Jump to content

Nominations for Tractor of the Month
Garden Tractors and Parts on eBay



Photo

Recovering A Bowl Or Dish Style Seat Pan With The Crimped Outer Edge

seat upholstery tractor seat repair tractor seat recover how to repair a garden tracto

  • Please log in to reply
19 replies to this topic

#16 29 Chev ONLINE  

29 Chev
  • Senior Member
  • -GTt Supporter-
  • Contributor
  • Member No: 63590
  • 3,149 Thanks
  • 1,211 posts
  • Location: Ontario Canada

Posted June 17, 2016 - 01:23 PM

You can now glue the two side areas and stick them to the pan.  I used two clamps clamped to the padding material to keep the padding away from the pan while the glue dried - tie a string to each clamps and pull it sung while the glue gets tacky.  Once the first piece of padding is glued you can trim the edge with a pair of scissors - try and hold the scissors vertical so that you trim the material smoothly at the inside edge of the trough where the welt goes. Now you can cut ad glue the second layer of foam in the same manner and trim it the same way as shown in pictures #6, 7, 8 and 9.  Note the clamps in the pictures are just sitting there to give the viewer and better idea of how the padding conforms to the seat pan shape.

Attached Thumbnails

  • 1 Puckered Areas Glued.jpg
  • 2 Edges Trimmed.jpg
  • 3 Edges Trimmed.jpg
  • 4 Second Piece Of Foam Cut.jpg
  • 5 Area Marked Where To Apply Glue.jpg
  • 6 Second Piece Of Foam Glued And Trimmed.jpg
  • 7 Second Piece Of Foam Glued And Trimmed.jpg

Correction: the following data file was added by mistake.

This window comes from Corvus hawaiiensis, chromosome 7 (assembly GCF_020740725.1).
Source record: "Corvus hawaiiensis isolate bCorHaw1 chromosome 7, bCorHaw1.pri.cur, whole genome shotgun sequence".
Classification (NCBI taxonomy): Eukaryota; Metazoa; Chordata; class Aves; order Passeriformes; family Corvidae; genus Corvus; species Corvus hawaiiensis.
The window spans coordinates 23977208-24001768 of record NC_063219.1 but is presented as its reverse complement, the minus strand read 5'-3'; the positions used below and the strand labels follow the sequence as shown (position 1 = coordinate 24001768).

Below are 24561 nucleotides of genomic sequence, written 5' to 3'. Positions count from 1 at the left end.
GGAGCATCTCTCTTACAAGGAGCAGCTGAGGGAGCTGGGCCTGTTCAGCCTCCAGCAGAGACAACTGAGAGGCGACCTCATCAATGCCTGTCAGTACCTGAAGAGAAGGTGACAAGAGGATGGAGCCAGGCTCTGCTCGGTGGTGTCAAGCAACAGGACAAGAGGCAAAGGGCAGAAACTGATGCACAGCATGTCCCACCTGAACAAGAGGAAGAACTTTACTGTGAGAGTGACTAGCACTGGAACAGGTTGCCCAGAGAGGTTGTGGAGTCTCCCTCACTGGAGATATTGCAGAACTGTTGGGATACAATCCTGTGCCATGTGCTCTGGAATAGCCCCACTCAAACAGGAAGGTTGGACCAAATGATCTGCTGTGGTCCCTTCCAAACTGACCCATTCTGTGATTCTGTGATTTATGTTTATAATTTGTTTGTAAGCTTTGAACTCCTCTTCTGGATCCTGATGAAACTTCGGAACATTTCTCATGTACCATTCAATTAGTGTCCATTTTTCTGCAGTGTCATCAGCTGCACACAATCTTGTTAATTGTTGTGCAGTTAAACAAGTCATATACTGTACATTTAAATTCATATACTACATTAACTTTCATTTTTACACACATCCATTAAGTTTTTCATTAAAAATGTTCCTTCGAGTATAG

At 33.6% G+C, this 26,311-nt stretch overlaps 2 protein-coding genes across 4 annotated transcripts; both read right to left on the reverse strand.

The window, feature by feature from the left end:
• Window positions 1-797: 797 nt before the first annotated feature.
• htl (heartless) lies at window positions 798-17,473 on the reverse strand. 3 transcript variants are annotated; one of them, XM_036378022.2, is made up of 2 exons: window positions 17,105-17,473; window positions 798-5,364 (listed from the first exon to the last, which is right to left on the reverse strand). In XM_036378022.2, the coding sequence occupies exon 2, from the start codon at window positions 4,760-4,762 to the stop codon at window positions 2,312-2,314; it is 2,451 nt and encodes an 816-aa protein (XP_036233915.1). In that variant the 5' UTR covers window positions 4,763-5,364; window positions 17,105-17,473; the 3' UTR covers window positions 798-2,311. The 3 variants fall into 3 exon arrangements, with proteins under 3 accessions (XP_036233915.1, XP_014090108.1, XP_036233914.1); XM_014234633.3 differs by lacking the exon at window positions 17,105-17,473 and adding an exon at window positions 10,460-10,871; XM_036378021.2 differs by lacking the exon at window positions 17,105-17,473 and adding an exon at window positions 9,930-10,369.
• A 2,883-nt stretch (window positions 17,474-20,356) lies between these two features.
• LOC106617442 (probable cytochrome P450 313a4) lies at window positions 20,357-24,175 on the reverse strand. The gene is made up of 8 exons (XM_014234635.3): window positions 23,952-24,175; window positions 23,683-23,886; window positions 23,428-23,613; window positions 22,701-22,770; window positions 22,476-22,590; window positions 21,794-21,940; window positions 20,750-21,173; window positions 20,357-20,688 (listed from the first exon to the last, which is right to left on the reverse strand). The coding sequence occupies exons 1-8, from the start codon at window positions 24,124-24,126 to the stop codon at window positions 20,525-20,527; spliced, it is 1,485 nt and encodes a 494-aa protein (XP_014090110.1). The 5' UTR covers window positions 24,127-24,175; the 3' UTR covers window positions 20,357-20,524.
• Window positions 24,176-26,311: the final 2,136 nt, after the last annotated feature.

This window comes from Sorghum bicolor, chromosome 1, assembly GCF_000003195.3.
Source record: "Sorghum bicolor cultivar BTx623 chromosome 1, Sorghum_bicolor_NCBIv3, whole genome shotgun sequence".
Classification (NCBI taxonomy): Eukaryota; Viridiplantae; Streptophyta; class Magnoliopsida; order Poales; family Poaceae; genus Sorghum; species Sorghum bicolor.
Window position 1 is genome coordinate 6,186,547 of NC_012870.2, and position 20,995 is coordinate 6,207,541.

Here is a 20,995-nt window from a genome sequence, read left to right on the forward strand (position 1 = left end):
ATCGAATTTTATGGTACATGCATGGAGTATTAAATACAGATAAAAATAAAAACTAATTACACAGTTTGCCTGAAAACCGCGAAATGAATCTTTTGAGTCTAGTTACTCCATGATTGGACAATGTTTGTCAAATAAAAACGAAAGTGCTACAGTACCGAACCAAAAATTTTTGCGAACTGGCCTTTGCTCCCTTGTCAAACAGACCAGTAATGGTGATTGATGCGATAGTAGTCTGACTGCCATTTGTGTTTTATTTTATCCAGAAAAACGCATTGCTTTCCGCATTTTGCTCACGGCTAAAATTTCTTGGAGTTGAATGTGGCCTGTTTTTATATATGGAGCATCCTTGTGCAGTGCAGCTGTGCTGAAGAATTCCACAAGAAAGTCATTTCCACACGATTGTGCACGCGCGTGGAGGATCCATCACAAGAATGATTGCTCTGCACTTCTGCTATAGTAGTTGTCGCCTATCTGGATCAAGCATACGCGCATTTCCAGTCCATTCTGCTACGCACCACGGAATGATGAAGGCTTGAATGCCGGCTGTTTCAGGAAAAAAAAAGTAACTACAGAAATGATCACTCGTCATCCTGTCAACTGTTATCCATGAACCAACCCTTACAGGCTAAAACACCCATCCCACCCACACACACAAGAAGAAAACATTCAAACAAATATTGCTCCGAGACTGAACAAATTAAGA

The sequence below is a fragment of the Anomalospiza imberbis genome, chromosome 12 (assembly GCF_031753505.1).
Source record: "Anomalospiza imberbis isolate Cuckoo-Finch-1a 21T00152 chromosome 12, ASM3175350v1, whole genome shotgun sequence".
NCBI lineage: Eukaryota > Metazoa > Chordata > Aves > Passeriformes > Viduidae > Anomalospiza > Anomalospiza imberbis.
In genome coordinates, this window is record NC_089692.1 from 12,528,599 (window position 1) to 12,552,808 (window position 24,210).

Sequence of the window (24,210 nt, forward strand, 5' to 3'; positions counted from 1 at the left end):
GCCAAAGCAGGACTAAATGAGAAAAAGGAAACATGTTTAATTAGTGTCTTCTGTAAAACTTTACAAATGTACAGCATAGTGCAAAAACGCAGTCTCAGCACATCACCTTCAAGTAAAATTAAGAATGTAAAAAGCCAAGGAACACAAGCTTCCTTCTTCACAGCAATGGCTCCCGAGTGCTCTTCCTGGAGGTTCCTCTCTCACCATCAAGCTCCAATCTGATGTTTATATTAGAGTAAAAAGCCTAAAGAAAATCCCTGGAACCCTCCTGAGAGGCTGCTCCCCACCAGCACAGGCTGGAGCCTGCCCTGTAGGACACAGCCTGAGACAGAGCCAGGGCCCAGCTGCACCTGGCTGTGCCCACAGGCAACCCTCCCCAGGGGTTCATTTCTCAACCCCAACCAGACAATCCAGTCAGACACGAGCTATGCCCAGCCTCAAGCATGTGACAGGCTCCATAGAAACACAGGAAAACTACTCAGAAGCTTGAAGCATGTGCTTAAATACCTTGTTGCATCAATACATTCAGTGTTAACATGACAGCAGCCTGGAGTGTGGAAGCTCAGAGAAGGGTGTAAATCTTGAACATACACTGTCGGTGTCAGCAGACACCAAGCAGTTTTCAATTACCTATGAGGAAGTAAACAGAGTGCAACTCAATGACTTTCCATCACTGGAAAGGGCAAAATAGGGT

• 8 Second Piece Of Foam Glued And Trimmed.jpg
  • 9 Second Piece Of Foam Glued And Trimmed.jpg

  • Alc and KennyP have said thanks

#17 29 Chev ONLINE  

29 Chev
  • Senior Member
  • -GTt Supporter-
  • Contributor
  • Member No: 63590
  • 3,149 Thanks
  • 1,211 posts
  • Location: Ontario Canada

Posted June 17, 2016 - 02:15 PM

Now that you have the padding on give yourself another pat on the back - you are making some progress.

 

At this point I will mention that I did not have an original seat cover to work with so I got some pictures of a couple of seats with original covers and did some calculations and estimating and came up with a pattern that I felt was close to the original.  Once I had that I drew it out on some masking paper and tried it on the seat pan to see how well it would conform to the shape of the seat pan - you can see the results in picture #5.  As you can see the paper wrinkles badly around the curved area at the back and sides of the seat.  I decided to try and make my first cover attempt for this seat using one piece of vinyl and trying to heat form it with a heat gun.  While the finished cover did fit and looked not to bad I was not happy with the result and it required a lot of pulling, stretching and careful use of the heat gun so the material did not get too hot to make the cover fit and look decent.  You can see the initial puckers and wrinkling that resulted in picture #10 and the results of what the seat looked like in picture #11. I am going to show you how to make and install a two piece style of cover made out of two pieces of vinyl sewn together - it does not require the use of a heat gun to form it and the final result fits and looks better in my opinion - you can see what the finished seat with the two piece style of cover looks like in pictures #12 and #13.